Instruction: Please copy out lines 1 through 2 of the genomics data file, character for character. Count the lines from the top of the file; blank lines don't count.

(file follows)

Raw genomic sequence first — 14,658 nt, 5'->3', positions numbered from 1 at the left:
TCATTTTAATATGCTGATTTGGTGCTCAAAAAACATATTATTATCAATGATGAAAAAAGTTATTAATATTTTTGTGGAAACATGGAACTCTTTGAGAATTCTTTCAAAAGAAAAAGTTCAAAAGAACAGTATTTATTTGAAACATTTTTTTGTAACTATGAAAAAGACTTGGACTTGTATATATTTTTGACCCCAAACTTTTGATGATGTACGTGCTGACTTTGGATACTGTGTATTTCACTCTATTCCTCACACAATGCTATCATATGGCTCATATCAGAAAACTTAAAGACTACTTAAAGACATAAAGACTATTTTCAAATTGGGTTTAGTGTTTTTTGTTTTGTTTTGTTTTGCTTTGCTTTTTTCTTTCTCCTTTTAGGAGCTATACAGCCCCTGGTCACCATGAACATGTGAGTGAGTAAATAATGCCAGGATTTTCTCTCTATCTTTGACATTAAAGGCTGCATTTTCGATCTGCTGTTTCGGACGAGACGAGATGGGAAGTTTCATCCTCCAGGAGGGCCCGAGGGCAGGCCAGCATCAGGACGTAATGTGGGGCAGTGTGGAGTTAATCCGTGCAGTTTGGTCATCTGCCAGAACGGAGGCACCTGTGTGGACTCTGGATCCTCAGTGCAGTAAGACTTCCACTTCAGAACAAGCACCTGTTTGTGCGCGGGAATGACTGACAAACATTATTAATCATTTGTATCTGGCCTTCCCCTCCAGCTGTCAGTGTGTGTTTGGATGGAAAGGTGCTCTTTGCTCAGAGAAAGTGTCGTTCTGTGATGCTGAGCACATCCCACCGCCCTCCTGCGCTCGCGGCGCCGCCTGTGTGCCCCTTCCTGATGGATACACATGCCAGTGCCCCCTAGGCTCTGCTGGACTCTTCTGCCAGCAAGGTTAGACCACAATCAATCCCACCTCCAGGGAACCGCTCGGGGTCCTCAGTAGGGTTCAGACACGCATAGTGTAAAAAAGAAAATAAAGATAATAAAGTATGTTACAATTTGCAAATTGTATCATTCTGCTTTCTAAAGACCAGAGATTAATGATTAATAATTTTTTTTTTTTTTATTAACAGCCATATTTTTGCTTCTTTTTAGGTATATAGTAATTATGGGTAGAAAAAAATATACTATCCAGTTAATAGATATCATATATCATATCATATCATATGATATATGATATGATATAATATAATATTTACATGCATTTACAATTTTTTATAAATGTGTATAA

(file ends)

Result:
Raw genomic sequence first — 14,658 nt, 5'->3', positions numbered from 1 at the left:
TCATTTTAATATGCTGATTTGGTGCTCAAAAAACATATTATTATCAATGATGAAAAAAGTTATTAATATTTTTGTGGAAACATGGAACTCTTTGAGAATTCTTTCAAAAGAAAAAGTTCAAAAGAACAGTATTTATTTGAAACATTTTTTTGTAACTATGAAAAAGACTTGGACTTGTATATATTTTTGACCCCAAACTTTTGATGATGTACGTGCTGACTTTGGATACTGTGTATTTCACTCTATTCCTCACACAATGCTATCATATGGCTCATATCAGAAAACTTAAAGACTACTTAAAGACATAAAGACTATTTTCAAATTGGGTTTAGTGTTTTTTGTTTTGTTTTGTTTTGCTTTGCTTTTTTCTTTCTCCTTTTAGGAGCTATACAGCCCCTGGTCACCATGAACATGTGAGTGAGTAAATAATGCCAGGATTTTCTCTCTATCTTTGACATTAAAGGCTGCATTTTCGATCTGCTGTTTCGGACGAGACGAGATGGGAAGTTTCATCCTCCAGGAGGGCCCGAGGGCAGGCCAGCATCAGGACGTAATGTGGGGCAGTGTGGAGTTAATCCGTGCAGTTTGGTCATCTGCCAGAACGGAGGCACCTGTGTGGACTCTGGATCCTCAGTGCAGTAAGACTTCCACTTCAGAACAAGCACCTGTTTGTGCGCGGGAATGACTGACAAACATTATTAATCATTTGTATCTGGCCTTCCCCTCCAGCTGTCAGTGTGTGTTTGGATGGAAAGGTGCTCTTTGCTCAGAGAAAGTGTCGTTCTGTGATGCTGAGCACATCCCACCGCCCTCCTGCGCTCGCGGCGCCGCCTGTGTGCCCCTTCCTGATGGATACACATGCCAGTGCCCCCTAGGCTCTGCTGGACTCTTCTGCCAGCAAGGTTAGACCACAATCAATCCCACCTCCAGGGAACCGCTCGGGGTCCTCAGTAGGGTTCAGACACGCATAGTGTAAAAAAGAAAATAAAGATAATAAAGTATGTTACAATTTGCAAATTGTATCATTCTGCTTTCTAAAGACCAGAGATTAATGATTAATAATTTTTTTTTTTTTTATTAACAGCCATATTTTTGCTTCTTTTTAGGTATATAGTAATTATGGGTAGAAAAAAATATACTATCCAGTTAATAGATATCATATATCATATCATATCATATGATATATGATATGATATAATATAATATTTACATGCATTTACAATTTTTTATAAATGTGTATAA